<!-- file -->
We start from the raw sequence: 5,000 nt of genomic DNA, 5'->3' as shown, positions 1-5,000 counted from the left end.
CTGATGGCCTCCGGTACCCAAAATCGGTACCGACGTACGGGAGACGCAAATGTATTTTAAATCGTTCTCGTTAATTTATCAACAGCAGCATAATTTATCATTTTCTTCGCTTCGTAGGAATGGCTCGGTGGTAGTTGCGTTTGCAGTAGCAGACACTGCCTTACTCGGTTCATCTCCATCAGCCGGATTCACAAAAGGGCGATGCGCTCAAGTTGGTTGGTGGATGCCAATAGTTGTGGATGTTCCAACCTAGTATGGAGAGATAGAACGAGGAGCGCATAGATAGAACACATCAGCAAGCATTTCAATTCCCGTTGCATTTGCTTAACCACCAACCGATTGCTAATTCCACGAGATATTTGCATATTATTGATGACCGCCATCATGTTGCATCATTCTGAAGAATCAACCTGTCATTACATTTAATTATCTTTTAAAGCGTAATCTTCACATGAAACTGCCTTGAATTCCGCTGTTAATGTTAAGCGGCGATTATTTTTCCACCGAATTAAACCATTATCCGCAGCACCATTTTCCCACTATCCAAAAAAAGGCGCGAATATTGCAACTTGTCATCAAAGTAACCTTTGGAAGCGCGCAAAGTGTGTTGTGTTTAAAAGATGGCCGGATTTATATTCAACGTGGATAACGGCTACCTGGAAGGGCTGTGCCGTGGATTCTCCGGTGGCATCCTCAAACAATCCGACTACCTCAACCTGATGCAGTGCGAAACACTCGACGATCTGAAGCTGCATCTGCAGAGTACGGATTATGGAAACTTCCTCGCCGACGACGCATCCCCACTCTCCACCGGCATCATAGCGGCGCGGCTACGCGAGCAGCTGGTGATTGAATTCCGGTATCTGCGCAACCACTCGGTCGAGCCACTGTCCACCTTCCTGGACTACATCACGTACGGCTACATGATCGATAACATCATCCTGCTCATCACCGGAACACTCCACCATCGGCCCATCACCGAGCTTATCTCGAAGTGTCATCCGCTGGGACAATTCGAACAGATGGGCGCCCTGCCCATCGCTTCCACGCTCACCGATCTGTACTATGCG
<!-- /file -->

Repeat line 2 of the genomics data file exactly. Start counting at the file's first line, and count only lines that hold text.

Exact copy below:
CTGATGGCCTCCGGTACCCAAAATCGGTACCGACGTACGGGAGACGCAAATGTATTTTAAATCGTTCTCGTTAATTTATCAACAGCAGCATAATTTATCATTTTCTTCGCTTCGTAGGAATGGCTCGGTGGTAGTTGCGTTTGCAGTAGCAGACACTGCCTTACTCGGTTCATCTCCATCAGCCGGATTCACAAAAGGGCGATGCGCTCAAGTTGGTTGGTGGATGCCAATAGTTGTGGATGTTCCAACCTAGTATGGAGAGATAGAACGAGGAGCGCATAGATAGAACACATCAGCAAGCATTTCAATTCCCGTTGCATTTGCTTAACCACCAACCGATTGCTAATTCCACGAGATATTTGCATATTATTGATGACCGCCATCATGTTGCATCATTCTGAAGAATCAACCTGTCATTACATTTAATTATCTTTTAAAGCGTAATCTTCACATGAAACTGCCTTGAATTCCGCTGTTAATGTTAAGCGGCGATTATTTTTCCACCGAATTAAACCATTATCCGCAGCACCATTTTCCCACTATCCAAAAAAAGGCGCGAATATTGCAACTTGTCATCAAAGTAACCTTTGGAAGCGCGCAAAGTGTGTTGTGTTTAAAAGATGGCCGGATTTATATTCAACGTGGATAACGGCTACCTGGAAGGGCTGTGCCGTGGATTCTCCGGTGGCATCCTCAAACAATCCGACTACCTCAACCTGATGCAGTGCGAAACACTCGACGATCTGAAGCTGCATCTGCAGAGTACGGATTATGGAAACTTCCTCGCCGACGACGCATCCCCACTCTCCACCGGCATCATAGCGGCGCGGCTACGCGAGCAGCTGGTGATTGAATTCCGGTATCTGCGCAACCACTCGGTCGAGCCACTGTCCACCTTCCTGGACTACATCACGTACGGCTACATGATCGATAACATCATCCTGCTCATCACCGGAACACTCCACCATCGGCCCATCACCGAGCTTATCTCGAAGTGTCATCCGCTGGGACAATTCGAACAGATGGGCGCCCTGCCCATCGCTTCCACGCTCACCGATCTGTACTATGCG